The hormonal coil or 'IUS' is a small, T-shaped plastic device that is inserted into your womb by a doctor or nurse. It releases the hormone progestogen into your womb. It is increasingly popular and has the highest overall satisfaction rating of all the methods reviewed at The Lowdown.
The IUS (hormonal coil) lasts between 3-6 years, depending on the brand of coil. After this time, you will need to book an appointment to get it removed or replaced by a doctor or nurse. You will need to use another method of contraception, or get a new coil if you don't want to fall pregnant. Find out more about coil removal in our guide to the IUS.
Can the IUS coil cause weight gain?
There is no evidence the the hormonal coil can affect weight, but some women still report this side effect. Make sure to take a look at our users' reviews to see how our community report the IUS affects their weight.You can also take a look our guide to contraception and weight to find out more.
Does the hormonal coil affect acne?
It's unclear as to whether or not the hormonal coil can affect acne. According to our user reviews, some women find their acne is worse after having a hormonal coil inserted. However the levels of progestogen are much less than that found in the contraceptive pill, so therefore the impact may be less noticeable. Take a look at our user reviews or head to our guide on acne and the pill to find out more.
Can the IUS cause mood swings?
Hormonal methods of contraception may affect your mood. However there are several factors that influence this such as your age, medical history and contraceptive history, as well as what else may be going on in your life. Our review data seems to indicate that fewer users of the hormonal IUS are reporting that it negatively impacts their mood vs. other hormonal methods. Some women report an improvement in mood changes or mood swings throughout their cycle (associated with premenstrual syndrome (PMS)). Make sure to check out our users' reviews to see how our community shares their experiences with this. You can also find out more in our guide to contraception and mood.
Why am I bleeding on the hormonal coil?
Frequent bleeding and spotting is common in the first 3 months after insertion and can continue for 6 months in some women. Science isn't quite sure why this happens, although we think it's that the blood vessels in the womb lining become more fragile and therefore it becomes thinner over time. However, if you persist there is a 90% reduction in bleeding over 12 months of use. After 1 year, most women have infrequent or no bleeding at all and after 3 years, 1 in 4 women won't have any periods. However, some women may also continue to have spotting or light irregular bleeding long term.
How the Hormonal coil (IUS) works:
The hormonal coil works by releasing the hormone progestogen gradually into your womb. This prevents pregnancy by making the fluid in your cervix thicker (which makes it more difficult for sperm to enter the womb), and preventing the lining of your womb thickening enough for a fertilised egg to implant in it. Sometimes it can also stop you ovulating.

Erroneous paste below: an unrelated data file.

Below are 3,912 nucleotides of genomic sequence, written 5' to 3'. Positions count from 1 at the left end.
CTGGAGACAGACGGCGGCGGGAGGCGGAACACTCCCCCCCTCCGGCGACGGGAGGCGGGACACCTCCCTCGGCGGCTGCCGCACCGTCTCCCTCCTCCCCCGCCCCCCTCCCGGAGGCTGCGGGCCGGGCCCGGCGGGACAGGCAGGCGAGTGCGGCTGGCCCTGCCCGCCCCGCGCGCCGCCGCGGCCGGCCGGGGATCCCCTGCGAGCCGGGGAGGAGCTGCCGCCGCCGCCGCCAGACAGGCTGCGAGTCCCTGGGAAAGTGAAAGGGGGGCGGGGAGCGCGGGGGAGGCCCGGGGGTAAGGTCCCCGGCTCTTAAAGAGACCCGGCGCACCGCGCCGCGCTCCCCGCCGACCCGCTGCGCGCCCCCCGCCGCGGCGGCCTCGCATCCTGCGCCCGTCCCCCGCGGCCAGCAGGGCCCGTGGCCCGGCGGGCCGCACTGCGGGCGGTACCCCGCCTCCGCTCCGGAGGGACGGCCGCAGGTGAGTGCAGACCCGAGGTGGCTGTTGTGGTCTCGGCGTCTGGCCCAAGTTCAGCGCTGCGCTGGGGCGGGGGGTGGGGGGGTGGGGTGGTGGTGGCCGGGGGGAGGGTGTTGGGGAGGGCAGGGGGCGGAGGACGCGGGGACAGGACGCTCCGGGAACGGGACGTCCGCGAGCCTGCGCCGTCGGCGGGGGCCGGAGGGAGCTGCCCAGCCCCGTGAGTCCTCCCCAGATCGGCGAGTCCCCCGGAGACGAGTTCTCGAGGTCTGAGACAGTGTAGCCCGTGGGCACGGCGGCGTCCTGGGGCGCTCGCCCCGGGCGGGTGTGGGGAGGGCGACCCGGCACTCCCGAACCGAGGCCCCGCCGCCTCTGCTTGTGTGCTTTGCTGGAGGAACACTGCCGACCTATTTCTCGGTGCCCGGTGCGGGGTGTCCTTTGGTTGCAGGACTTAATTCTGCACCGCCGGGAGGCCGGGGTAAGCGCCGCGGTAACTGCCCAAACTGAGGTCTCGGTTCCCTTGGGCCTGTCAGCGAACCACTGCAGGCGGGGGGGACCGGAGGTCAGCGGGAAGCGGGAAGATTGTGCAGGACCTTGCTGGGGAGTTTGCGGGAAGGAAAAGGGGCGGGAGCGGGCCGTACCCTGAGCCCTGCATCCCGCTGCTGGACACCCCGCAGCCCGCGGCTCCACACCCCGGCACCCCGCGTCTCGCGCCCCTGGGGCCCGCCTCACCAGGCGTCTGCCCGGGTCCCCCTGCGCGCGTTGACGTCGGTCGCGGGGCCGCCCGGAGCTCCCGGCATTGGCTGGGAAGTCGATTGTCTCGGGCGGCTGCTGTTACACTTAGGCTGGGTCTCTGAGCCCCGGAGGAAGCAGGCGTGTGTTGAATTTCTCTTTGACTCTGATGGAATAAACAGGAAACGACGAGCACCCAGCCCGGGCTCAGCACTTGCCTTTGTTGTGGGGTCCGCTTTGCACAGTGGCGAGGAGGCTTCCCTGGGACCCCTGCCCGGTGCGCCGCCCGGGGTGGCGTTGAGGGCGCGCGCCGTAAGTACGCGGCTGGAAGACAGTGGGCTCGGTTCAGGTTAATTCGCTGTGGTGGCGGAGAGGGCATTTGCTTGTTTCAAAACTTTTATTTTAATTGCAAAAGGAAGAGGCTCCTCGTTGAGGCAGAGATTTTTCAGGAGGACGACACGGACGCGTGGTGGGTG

How to use the Hormonal coil (IUS):
You need to go to a GP surgery or sexual health clinic where some staff are trained to fit coils. Find out more about coil fittings.
Once the hormonal coil is fitted, the only requirement is that you check you can feel your threads which hang down through the neck of the womb in the top of the vagina. You should do this regularly, every few weeks, to make sure that your coil is in place. Read our blog about how to check your coil threads.
If your coil is fitted in the first 7 days of your cycle, you’ll be protected against pregnancy immediately. If it’s fitted at any other time, you'll need to use condoms or other contraception for 7 days afterwards. You can read our comprehensive guide on how the hormonal coil works.
To maintain its effectiveness the hormonal coil will need to be replaced before it runs out, you should check when this will be with the doctor or nurse who does the fitting. Your hormonal coil can be removed at any time by a trained doctor or nurse. It’s normally simpler than having it fitted – they will gently pull on the threads and the T shape folds up and it can be pulled out of the womb.
How safe is the Hormonal coil (IUS):
On the whole, the hormonal coil is very safe. However, there’s a small risk that on insertion the coil may go through the wall of the womb and ‘perforate’ it. If this happens, then you may need surgery to remove it but this is rare. Following the coil insertion, there is also a slight risk of infection which may lead to pelvic inflammatory disease. If you have unusual or smelly discharge, abdominal or pelvic pain, a high temperature or chills, you should contact your doctor.
In the rare circumstance you become pregnant whilst using the coil there’s a small increased risk of ectopic pregnancy – when the egg implants outside the womb, normally the fallopian tubes. However, the overall risk of ectopic pregnancy is less in women using a coil than in women using no contraception at all.
It's important to remember that it does not protect you from STIs.